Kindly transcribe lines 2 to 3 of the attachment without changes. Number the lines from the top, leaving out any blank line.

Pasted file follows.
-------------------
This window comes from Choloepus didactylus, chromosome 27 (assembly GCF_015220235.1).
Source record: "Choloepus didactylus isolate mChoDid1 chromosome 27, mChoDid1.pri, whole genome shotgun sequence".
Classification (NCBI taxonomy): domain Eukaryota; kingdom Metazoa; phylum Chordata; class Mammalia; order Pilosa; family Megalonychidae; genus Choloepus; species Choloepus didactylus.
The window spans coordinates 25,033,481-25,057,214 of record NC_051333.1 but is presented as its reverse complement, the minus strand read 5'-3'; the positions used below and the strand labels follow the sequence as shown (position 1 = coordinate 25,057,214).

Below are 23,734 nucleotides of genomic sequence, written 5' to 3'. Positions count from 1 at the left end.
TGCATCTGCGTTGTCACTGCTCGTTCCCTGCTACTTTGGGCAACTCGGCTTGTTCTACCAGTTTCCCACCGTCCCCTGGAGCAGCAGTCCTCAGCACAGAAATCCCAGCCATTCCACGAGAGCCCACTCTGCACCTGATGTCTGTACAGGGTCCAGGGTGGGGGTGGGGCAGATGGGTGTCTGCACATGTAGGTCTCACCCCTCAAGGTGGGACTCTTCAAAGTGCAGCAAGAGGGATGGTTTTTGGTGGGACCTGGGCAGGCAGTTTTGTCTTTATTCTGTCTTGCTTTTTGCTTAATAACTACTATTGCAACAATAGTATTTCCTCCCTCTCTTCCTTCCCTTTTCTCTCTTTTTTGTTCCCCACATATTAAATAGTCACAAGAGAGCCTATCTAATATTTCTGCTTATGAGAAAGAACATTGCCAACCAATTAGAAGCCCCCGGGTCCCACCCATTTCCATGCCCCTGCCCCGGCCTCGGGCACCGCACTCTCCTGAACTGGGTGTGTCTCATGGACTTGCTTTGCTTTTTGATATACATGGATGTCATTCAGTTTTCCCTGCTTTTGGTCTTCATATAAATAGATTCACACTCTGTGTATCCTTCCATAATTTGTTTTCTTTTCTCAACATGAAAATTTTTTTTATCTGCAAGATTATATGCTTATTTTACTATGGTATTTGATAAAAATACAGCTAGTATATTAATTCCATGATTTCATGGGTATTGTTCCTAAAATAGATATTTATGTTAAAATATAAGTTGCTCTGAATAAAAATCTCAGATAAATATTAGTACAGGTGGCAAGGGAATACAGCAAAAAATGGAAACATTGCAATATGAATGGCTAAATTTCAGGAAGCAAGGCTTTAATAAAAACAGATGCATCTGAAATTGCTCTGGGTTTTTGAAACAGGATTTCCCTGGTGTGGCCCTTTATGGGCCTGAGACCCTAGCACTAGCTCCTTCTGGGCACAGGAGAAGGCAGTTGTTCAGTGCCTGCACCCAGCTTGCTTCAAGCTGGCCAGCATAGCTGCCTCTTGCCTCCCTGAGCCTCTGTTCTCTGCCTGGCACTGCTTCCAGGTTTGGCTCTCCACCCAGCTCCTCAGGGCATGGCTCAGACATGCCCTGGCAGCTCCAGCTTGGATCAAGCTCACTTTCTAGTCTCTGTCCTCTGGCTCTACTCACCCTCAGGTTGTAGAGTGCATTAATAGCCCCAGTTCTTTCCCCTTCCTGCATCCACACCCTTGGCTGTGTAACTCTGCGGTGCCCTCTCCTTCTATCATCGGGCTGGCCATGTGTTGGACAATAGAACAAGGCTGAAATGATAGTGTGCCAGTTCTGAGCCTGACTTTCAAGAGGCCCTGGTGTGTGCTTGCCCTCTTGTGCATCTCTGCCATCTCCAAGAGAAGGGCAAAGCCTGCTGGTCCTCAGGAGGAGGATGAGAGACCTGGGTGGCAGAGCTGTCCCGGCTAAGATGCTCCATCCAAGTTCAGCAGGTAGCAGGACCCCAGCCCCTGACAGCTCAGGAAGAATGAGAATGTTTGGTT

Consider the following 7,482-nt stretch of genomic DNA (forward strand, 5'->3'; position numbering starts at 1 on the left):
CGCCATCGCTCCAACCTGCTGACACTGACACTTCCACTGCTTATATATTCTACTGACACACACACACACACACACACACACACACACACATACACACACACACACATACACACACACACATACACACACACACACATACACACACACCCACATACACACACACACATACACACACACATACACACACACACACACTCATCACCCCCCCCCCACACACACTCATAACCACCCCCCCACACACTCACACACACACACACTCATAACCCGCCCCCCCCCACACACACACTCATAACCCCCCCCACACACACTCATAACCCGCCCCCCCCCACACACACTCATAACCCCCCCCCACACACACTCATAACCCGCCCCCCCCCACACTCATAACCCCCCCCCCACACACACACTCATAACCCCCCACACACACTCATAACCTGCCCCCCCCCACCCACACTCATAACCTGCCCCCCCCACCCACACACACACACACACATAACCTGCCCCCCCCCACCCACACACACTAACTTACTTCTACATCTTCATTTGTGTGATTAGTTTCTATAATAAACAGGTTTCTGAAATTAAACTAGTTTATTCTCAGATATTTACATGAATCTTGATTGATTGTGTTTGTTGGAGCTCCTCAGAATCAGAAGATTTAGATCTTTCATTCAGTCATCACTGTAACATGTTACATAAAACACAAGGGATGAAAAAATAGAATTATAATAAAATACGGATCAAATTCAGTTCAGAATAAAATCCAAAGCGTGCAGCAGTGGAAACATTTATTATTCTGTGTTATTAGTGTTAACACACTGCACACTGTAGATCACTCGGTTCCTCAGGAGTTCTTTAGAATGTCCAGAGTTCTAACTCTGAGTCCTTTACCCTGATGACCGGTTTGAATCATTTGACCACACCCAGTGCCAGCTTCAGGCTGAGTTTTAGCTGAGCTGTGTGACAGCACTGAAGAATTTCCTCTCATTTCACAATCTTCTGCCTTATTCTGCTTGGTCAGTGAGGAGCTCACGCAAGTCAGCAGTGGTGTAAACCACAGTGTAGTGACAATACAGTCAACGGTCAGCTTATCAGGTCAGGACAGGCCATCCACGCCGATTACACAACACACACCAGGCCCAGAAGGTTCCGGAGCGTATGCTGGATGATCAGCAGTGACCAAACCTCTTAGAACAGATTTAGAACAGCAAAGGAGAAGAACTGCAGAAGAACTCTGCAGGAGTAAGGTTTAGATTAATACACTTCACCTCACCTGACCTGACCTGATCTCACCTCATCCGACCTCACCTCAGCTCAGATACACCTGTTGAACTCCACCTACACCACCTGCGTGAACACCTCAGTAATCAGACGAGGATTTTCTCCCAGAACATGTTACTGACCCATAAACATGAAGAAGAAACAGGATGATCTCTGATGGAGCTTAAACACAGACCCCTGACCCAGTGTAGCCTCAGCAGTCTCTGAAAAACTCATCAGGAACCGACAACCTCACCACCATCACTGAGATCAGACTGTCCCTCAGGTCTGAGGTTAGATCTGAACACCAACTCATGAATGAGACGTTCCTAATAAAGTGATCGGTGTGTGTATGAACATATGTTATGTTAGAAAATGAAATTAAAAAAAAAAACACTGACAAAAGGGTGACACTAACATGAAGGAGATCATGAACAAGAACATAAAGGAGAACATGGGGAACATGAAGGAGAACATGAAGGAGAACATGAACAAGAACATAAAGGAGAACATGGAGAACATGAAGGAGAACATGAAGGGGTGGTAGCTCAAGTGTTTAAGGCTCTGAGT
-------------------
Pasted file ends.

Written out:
Source record: "Choloepus didactylus isolate mChoDid1 chromosome 27, mChoDid1.pri, whole genome shotgun sequence".
Classification (NCBI taxonomy): domain Eukaryota; kingdom Metazoa; phylum Chordata; class Mammalia; order Pilosa; family Megalonychidae; genus Choloepus; species Choloepus didactylus.